Monday, January 17, 2011

Really, really, really bad day

Today was tough. I got to the gym for my Monday weigh-in, having put in 5 hours and 30 minutes of exercise last week and averaged about 1,200 to 1,300 calories per day. I thought for sure I was going to see a smaller number on the scale. I did not. I didn’t lose any weight last week.

Before I could even report this bad news to Jackie, she said, “Your metabolism is shot.” She had taken my food journal home with her over the weekend, and she came to a few conclusions. Anyone my weight, eating the small number of calories I’ve been eating, and doing the amount of activity in the gym I have been doing, would be losing a lot more if their metabolism were in order. But mine is not. The past 18 years of starvation diets for several months and then candy and ice cream for dinner for several months after that -- well, I’ve ravaged my body.

And right now, she said, my body is saying, “I know what you’re up to,” and it’s hanging onto the weight. This is bad news. Getting healthy is still going to happen, she said. But it’s going to be much harder than anticipated. I have to retrain my body how to metabolize food and how to handle exercise.

The program just got more strict. The plan last week was to shoot for about 1,500 calories, and I could spend those calories however I wanted, but I just couldn’t go over. New plan now. Jackie said to shoot for 1,100 calories per day, and there are stricter guidelines that go along with that:

- I have to keep track of the grams of fat, carbohydrates and protein in everything I eat, and I have to calculate the percentage of each in what I’m eating.

- My fat content in my food cannot exceed 20 percent for the day.

- I should be eating as much lean protein as I can.

I was eating a Chipotle bowl every now and again, but that’s out now. I was putting shredded cheese on my salads, and Jackie says that’s a no-no. The goal is to avoid giving my body reserve energy to burn off through fat and empty carbs.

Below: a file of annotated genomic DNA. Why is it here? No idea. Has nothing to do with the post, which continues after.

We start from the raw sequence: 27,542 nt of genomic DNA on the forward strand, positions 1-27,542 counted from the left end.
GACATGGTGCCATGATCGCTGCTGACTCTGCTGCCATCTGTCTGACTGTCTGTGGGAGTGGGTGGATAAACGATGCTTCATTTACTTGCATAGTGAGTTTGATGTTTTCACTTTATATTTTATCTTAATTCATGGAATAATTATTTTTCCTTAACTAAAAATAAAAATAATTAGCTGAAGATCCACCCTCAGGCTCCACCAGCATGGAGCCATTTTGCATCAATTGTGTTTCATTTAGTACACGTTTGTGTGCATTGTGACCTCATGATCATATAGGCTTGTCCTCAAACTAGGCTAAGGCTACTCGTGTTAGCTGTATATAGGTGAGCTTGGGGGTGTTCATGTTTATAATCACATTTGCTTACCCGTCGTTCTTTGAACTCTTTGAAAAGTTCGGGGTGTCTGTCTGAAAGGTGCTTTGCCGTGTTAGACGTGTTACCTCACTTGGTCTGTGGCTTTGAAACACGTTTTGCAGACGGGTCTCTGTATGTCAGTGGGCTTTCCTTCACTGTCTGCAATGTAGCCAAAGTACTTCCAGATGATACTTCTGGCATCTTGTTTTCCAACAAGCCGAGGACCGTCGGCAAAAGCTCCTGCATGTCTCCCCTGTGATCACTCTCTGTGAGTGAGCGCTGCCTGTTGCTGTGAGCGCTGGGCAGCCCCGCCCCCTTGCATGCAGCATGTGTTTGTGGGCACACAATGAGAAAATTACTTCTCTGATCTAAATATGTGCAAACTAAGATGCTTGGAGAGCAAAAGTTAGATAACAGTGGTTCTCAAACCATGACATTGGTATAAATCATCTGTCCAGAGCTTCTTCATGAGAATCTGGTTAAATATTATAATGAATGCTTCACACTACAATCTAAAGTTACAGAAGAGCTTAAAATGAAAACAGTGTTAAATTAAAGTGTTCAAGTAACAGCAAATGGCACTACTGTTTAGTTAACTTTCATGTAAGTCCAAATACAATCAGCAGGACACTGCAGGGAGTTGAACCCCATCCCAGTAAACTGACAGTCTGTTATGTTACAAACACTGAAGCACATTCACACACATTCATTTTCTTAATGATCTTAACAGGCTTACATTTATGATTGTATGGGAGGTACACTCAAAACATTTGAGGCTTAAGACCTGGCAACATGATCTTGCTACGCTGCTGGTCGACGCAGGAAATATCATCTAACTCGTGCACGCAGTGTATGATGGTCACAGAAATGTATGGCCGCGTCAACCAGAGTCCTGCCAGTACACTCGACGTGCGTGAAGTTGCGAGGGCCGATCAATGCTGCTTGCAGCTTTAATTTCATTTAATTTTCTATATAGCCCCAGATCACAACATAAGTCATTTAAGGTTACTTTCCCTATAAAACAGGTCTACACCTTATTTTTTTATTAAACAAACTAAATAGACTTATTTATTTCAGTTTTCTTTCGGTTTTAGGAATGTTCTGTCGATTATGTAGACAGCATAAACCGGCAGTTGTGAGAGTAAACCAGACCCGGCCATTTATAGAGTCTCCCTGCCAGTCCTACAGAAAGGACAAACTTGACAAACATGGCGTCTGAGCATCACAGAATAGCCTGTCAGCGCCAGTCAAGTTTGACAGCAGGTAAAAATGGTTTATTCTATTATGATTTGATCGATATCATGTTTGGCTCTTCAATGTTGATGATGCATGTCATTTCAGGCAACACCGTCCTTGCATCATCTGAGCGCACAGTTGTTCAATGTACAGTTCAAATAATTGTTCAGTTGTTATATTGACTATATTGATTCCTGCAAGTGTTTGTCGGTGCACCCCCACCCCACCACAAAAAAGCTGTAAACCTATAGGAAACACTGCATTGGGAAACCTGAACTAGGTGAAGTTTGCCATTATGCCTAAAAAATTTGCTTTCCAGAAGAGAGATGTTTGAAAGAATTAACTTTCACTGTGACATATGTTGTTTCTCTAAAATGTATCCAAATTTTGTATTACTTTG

I have to admit, during today’s workout -- which was extremely hard -- I was feeling very defeated. I sort of had that moment of, “Is this really worth it? Why am I even bothering?” And it stings to think of how hard I worked last week for what seems like no reason.

But what I keep trying to remind myself of today is that, more than just weight loss, I’m learning and adapting to a new lifestyle, to a healthier way of living. That should be the focus, and the weight loss and increased strength and flexibility will come as a result ... eventually.

I just have to accept that I’ve really done a lot of damage to myself for more than half my life and correcting those issues won’t happen overnight. No matter how badly I wish otherwise.


  1. You hit the nail on the head with your last two paragraphs. So many, many people quit because our culture ingrains in us the desire for fast results. And the switch to healthy living is not fast. It really is a lifestyle change, as you said in your column on Sunday. And your years of trying different diets fads is proof of that--that nothing "fast" or trendy will work. It is very, very hard work, but the payoffs are enormous. You will learn to enjoy this; believe me. There will come a day when you can't imagine NOT exercising.

    And there will come a day when you can add back in the treats you enjoy. Your trainer might not want to tell you that! I have a giant sweet tooth and have to indulge it almost every day, somehow. I just try to not go overboard and if I do, I try to correct myself the next day.

    Hang in there! You will see the results you want soon.

  2. Thanks very much, Rachael. : )